Sir Winston S. Churchill
- a wide metal vessel used in cooking
- (in combination)saucepan
- Also called: panful the amount such a vessel will hold
- any of various similar vessels used esp in industry, as for boiling liquids
- a dish used by prospectors, esp gold prospectors, for separating a valuable mineral from the gravel or earth containing it by washing and agitating
- either of the two dishlike receptacles on a balance
- Also called: lavatory pan British the bowl of a lavatory
- a natural or artificial depression in the ground where salt can be obtained by the evaporation of brine
- a natural depression containing water or mud
- Caribbean the indented top from an oil drum used as the treble drum in a steel band
- See hardpan, brainpan
- a small ice floe
- a slang word for face (def. 1a)
- a small cavity containing priming powder in the locks of old guns
- a hard substratum of soil
- short for pan loaf
- (when tr, often foll by off or out) to wash (gravel) in a pan to separate particles of (valuable minerals) from it
- (intr often foll by out) (of gravel) to yield valuable minerals by this process
- (tr) informal to criticize harshlythe critics panned his new play
- to move (a film camera) or (of a film camera) to be moved so as to follow a moving object or obtain a panoramic effect
- the act of panning
- (as modifier)a pan shot
- the leaf of the betel tree
- a preparation of this leaf which is chewed, together with betel nuts and lime, in India and the East Indies
- Greek myth the god of fields, woods, shepherds, and flocks, represented as a man with a goat's legs, horns, and earsRelated adjectives: Pandean, Panic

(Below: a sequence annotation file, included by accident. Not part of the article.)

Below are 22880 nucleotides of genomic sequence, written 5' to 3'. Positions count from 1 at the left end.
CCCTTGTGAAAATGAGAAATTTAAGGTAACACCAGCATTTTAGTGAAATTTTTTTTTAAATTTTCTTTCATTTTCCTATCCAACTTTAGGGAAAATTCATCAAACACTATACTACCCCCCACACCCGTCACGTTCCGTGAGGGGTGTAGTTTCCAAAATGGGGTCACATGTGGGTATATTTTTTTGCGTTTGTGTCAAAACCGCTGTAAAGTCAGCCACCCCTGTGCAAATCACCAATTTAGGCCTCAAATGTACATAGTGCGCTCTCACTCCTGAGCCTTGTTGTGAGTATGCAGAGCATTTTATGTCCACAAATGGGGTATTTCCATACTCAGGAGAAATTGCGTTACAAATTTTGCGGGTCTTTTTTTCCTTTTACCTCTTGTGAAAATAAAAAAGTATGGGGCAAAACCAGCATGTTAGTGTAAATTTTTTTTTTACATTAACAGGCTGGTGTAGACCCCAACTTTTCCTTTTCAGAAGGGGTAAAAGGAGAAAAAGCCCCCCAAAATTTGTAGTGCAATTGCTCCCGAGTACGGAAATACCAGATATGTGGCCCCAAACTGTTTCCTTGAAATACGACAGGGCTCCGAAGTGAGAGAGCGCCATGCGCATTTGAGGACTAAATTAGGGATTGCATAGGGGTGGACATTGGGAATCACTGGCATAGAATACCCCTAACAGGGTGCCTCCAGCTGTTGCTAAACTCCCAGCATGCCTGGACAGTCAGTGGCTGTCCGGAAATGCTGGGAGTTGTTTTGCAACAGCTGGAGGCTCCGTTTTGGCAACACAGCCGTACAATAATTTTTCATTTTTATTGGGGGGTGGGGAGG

- all or everypanchromatic
- including or relating to all parts or membersPan-African; pantheistic
Word Origin and History for pan
Old English panne, earlier ponne (Mercian) "pan," from West Germanic *panna "pan" (cf. Old Norse panna, Old Frisian panne, Middle Dutch panne, Dutch pan, Old Low German panna, Old High German phanna, German pfanne), probably an early borrowing (4c. or 5c.) from Vulgar Latin *patna, from Latin patina "shallow pan, dish, stewpan," from Greek patane "plate, dish," from PIE *pet-ano-, from root *pete- "to spread" (see pace (n.)). Irish panna probably is from English, and Lithuanian pana is from German.
Used of pan-shaped parts of mechanical apparatus from c.1590; hence flash in the pan, a figurative use from early firearms, where a pan held the priming (and the gunpowder might "flash," but no shot ensue). To go out of the (frying) pan into the fire is first found in Spenser (1596).
"follow with a camera," 1913 shortening of panoramic in panoramic camera (1878). Meaning "to swing from one object to another in a scene" is from 1931. Related: Panned; panning.
Arcadian shepherd god with upper body of a man and horns and lower part like a goat, late 14c., a god of the woods and fields, from Latin, from Greek Pan. Klein says perhaps cognate with Sanskrit pusan, a Vedic god, guardian and multiplier of cattle and other human possessions, literally "nourisher." Similarity to pan "all" (see pan-) led to his being regarded as a personification of nature. Pan-pipe, upon which he supposedly played, is attested from 1820.
"to wash gravel or sand in a pan in search of gold," 1839, from pan (n.); thus to pan out "turn out, succeed" (1868) is a figurative use of this (literal sense from 1849). The meaning "criticize severely" is from 1911, probably from the notion in contemporary slang expressions such as on the pan "under reprimand or criticism" (1923). Related: Panned; panning.
word-forming element meaning "all, every, whole, all-inclusive," from Greek pan-, combining form of pas (neuter pan, masculine and neuter genitive pantos) "all," from PIE *pant- "all" (with derivatives found only in Greek and Tocharian).
Commonly used as a prefix in Greek, in modern times often with nationality names, the first example of which seems to have been Panslavism (1846). Also panislamic (1881), pan-American (1889), pan-German (1892), pan-African (1900), pan-European (1901), pan-Arabism (1930).
- General; whole:panimmunity.
The Greek god of flocks, forests, meadows, and shepherds. He had the horns and feet of a goat. Pan frolicked about the landscape, playing delightful tunes.